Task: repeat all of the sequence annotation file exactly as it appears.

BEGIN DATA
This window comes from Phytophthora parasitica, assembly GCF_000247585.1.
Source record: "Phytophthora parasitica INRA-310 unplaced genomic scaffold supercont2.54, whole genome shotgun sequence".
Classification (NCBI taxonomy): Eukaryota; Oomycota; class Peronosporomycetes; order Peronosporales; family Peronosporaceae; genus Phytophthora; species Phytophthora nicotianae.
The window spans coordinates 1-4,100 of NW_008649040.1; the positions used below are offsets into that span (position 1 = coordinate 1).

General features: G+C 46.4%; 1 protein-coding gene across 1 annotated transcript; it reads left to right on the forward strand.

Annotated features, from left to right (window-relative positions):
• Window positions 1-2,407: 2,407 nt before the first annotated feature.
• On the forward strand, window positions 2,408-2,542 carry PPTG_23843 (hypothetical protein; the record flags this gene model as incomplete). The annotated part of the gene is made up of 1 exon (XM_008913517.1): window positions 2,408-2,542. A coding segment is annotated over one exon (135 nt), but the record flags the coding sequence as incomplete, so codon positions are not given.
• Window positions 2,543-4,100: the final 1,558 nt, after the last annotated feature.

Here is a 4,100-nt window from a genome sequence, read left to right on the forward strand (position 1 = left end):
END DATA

This window comes from Phytophthora parasitica, assembly GCF_000247585.1.
Source record: "Phytophthora parasitica INRA-310 unplaced genomic scaffold supercont2.54, whole genome shotgun sequence".
Classification (NCBI taxonomy): Eukaryota; Oomycota; class Peronosporomycetes; order Peronosporales; family Peronosporaceae; genus Phytophthora; species Phytophthora nicotianae.
The window spans coordinates 1-4,100 of NW_008649040.1; the positions used below are offsets into that span (position 1 = coordinate 1).

General features: G+C 46.4%; 1 protein-coding gene across 1 annotated transcript; it reads left to right on the forward strand.

Annotated features, from left to right (window-relative positions):
• Window positions 1-2,407: 2,407 nt before the first annotated feature.
• On the forward strand, window positions 2,408-2,542 carry PPTG_23843 (hypothetical protein; the record flags this gene model as incomplete). The annotated part of the gene is made up of 1 exon (XM_008913517.1): window positions 2,408-2,542. A coding segment is annotated over one exon (135 nt), but the record flags the coding sequence as incomplete, so codon positions are not given.
• Window positions 2,543-4,100: the final 1,558 nt, after the last annotated feature.

Here is a 4,100-nt window from a genome sequence, read left to right on the forward strand (position 1 = left end):